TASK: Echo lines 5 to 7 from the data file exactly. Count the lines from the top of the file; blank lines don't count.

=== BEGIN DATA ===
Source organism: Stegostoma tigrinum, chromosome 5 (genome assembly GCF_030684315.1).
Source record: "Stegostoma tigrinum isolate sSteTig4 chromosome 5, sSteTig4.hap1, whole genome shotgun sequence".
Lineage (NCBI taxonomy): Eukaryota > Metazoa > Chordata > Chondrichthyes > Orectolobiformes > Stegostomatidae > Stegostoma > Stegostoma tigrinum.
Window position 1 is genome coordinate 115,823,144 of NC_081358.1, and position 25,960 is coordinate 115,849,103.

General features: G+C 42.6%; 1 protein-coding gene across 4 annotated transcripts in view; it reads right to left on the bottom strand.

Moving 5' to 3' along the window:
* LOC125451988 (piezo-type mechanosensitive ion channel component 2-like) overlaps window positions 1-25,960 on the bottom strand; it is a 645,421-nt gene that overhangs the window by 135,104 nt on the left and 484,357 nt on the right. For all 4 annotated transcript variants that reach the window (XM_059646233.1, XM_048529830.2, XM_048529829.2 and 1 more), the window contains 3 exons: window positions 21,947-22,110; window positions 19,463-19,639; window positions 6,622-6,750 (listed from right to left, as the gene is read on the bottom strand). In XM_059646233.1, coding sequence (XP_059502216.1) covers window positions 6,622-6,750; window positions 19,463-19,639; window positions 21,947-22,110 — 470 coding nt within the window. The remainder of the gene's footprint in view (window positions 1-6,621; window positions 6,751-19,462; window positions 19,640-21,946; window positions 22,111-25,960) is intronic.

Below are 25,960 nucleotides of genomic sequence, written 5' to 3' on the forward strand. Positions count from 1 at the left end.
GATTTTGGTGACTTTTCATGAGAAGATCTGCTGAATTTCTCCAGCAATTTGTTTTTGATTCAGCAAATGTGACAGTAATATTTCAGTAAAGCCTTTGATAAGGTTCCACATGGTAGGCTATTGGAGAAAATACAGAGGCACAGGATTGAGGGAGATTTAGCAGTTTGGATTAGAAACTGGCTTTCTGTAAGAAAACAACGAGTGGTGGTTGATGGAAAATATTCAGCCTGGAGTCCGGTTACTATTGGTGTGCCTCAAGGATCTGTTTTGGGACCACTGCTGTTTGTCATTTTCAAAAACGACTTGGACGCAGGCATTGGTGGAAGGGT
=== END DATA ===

General features: G+C 42.6%; 1 protein-coding gene across 4 annotated transcripts in view; it reads right to left on the bottom strand.

Moving 5' to 3' along the window:
* LOC125451988 (piezo-type mechanosensitive ion channel component 2-like) overlaps window positions 1-25,960 on the bottom strand; it is a 645,421-nt gene that overhangs the window by 135,104 nt on the left and 484,357 nt on the right. For all 4 annotated transcript variants that reach the window (XM_059646233.1, XM_048529830.2, XM_048529829.2 and 1 more), the window contains 3 exons: window positions 21,947-22,110; window positions 19,463-19,639; window positions 6,622-6,750 (listed from right to left, as the gene is read on the bottom strand). In XM_059646233.1, coding sequence (XP_059502216.1) covers window positions 6,622-6,750; window positions 19,463-19,639; window positions 21,947-22,110 — 470 coding nt within the window. The remainder of the gene's footprint in view (window positions 1-6,621; window positions 6,751-19,462; window positions 19,640-21,946; window positions 22,111-25,960) is intronic.